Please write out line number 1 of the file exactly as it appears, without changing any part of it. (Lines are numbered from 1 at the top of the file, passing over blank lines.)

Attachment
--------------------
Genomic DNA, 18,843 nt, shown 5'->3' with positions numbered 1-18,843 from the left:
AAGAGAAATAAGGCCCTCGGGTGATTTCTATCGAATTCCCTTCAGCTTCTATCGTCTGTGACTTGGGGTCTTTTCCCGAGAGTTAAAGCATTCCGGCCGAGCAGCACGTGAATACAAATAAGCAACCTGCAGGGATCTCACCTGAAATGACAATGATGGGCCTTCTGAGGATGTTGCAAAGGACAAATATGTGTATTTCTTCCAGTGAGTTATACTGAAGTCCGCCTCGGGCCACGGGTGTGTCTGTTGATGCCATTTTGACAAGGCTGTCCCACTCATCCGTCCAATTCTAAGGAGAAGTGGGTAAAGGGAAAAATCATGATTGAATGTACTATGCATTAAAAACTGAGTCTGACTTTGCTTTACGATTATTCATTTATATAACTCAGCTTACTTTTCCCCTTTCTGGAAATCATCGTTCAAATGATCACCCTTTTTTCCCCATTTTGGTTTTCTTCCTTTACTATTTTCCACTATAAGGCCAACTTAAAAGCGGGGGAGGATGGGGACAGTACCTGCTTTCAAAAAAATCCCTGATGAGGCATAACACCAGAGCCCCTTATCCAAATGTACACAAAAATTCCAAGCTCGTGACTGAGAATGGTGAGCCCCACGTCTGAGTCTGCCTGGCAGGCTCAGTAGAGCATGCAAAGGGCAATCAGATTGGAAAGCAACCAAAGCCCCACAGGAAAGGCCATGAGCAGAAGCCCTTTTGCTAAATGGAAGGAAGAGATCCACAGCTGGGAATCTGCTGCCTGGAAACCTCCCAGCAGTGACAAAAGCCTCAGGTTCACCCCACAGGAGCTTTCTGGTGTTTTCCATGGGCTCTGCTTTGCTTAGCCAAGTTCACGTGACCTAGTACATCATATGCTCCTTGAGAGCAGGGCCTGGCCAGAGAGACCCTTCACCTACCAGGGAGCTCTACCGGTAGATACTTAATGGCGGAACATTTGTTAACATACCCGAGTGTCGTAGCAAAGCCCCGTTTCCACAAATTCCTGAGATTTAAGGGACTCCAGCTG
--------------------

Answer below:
Genomic DNA, 18,843 nt, shown 5'->3' with positions numbered 1-18,843 from the left: